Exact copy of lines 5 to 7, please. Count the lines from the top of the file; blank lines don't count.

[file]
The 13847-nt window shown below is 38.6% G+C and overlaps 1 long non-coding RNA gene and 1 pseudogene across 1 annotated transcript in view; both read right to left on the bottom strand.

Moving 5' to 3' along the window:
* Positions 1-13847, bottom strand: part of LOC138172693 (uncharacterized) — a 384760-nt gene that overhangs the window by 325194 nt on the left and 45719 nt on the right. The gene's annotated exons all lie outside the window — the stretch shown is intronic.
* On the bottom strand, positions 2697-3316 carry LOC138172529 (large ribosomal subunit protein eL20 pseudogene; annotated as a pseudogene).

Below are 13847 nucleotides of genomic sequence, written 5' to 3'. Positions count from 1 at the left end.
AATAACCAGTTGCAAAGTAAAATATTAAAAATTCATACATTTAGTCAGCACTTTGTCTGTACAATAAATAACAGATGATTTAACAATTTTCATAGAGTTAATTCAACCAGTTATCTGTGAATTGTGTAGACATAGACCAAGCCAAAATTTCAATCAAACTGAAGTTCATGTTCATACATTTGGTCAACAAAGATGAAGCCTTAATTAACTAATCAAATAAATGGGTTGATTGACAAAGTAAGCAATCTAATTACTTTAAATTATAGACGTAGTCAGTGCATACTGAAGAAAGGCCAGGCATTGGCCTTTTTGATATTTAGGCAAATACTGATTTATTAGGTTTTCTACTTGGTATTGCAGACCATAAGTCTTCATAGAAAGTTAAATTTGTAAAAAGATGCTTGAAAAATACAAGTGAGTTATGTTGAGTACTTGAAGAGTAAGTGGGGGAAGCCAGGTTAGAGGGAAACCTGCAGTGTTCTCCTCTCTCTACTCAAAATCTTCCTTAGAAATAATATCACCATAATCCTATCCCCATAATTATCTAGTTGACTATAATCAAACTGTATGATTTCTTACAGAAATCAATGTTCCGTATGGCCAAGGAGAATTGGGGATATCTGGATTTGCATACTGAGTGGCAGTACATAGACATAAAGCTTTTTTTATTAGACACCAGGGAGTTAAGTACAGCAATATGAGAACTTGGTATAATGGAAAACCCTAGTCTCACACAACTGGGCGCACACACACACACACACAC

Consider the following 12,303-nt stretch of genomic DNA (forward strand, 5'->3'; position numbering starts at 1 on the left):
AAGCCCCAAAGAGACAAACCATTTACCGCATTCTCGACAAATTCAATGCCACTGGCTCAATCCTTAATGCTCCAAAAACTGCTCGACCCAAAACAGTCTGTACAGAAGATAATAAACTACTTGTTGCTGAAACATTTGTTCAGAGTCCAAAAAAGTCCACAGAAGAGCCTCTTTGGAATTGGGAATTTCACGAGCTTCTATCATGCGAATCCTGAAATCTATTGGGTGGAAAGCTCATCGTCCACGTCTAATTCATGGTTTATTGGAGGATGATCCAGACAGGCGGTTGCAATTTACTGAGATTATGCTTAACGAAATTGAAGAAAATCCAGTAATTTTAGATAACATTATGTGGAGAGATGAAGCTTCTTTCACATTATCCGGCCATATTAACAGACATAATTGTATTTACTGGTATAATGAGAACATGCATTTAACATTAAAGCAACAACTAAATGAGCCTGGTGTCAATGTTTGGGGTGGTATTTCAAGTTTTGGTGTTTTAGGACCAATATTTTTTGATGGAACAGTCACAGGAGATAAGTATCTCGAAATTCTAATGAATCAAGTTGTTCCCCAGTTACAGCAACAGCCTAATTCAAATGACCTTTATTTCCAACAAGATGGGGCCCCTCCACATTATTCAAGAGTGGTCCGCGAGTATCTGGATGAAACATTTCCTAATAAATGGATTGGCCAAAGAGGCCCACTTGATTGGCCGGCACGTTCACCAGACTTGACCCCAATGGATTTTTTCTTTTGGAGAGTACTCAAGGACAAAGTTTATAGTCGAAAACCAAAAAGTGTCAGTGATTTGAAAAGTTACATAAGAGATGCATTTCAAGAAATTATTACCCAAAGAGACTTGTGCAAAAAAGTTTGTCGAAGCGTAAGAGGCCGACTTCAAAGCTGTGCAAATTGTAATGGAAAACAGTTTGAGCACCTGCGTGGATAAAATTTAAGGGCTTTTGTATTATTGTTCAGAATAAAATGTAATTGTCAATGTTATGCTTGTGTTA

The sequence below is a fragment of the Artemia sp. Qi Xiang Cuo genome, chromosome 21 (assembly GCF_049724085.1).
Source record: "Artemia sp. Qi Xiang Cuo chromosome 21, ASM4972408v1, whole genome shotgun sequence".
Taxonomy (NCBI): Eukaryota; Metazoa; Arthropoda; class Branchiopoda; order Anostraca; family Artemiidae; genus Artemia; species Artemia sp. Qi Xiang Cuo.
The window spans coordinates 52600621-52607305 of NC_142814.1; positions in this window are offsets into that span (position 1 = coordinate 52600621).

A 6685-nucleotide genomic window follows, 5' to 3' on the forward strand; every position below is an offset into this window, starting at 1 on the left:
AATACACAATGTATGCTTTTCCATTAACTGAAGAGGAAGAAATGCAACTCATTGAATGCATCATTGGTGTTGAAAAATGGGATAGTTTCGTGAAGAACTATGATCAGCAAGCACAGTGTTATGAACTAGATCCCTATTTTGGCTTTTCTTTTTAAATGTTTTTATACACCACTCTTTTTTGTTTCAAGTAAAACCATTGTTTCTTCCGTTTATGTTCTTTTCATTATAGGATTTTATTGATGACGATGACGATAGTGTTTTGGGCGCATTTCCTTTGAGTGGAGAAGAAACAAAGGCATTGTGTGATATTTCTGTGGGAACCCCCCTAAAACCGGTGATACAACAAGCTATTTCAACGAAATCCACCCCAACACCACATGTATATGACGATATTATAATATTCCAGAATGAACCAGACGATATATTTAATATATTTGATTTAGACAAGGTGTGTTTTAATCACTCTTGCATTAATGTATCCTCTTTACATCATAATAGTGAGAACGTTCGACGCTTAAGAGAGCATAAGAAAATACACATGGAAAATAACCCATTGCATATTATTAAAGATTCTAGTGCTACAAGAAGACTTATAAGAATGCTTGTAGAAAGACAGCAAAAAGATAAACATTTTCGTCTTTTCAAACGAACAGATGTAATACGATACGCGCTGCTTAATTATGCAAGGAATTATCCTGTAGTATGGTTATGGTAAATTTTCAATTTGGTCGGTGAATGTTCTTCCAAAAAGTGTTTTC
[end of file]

Below are 13847 nucleotides of genomic sequence, written 5' to 3'. Positions count from 1 at the left end.
AATAACCAGTTGCAAAGTAAAATATTAAAAATTCATACATTTAGTCAGCACTTTGTCTGTACAATAAATAACAGATGATTTAACAATTTTCATAGAGTTAATTCAACCAGTTATCTGTGAATTGTGTAGACATAGACCAAGCCAAAATTTCAATCAAACTGAAGTTCATGTTCATACATTTGGTCAACAAAGATGAAGCCTTAATTAACTAATCAAATAAATGGGTTGATTGACAAAGTAAGCAATCTAATTACTTTAAATTATAGACGTAGTCAGTGCATACTGAAGAAAGGCCAGGCATTGGCCTTTTTGATATTTAGGCAAATACTGATTTATTAGGTTTTCTACTTGGTATTGCAGACCATAAGTCTTCATAGAAAGTTAAATTTGTAAAAAGATGCTTGAAAAATACAAGTGAGTTATGTTGAGTACTTGAAGAGTAAGTGGGGGAAGCCAGGTTAGAGGGAAACCTGCAGTGTTCTCCTCTCTCTACTCAAAATCTTCCTTAGAAATAATATCACCATAATCCTATCCCCATAATTATCTAGTTGACTATAATCAAACTGTATGATTTCTTACAGAAATCAATGTTCCGTATGGCCAAGGAGAATTGGGGATATCTGGATTTGCATACTGAGTGGCAGTACATAGACATAAAGCTTTTTTTATTAGACACCAGGGAGTTAAGTACAGCAATATGAGAACTTGGTATAATGGAAAACCCTAGTCTCACACAACTGGGCGCACACACACACACACACAC

Consider the following 12,303-nt stretch of genomic DNA (forward strand, 5'->3'; position numbering starts at 1 on the left):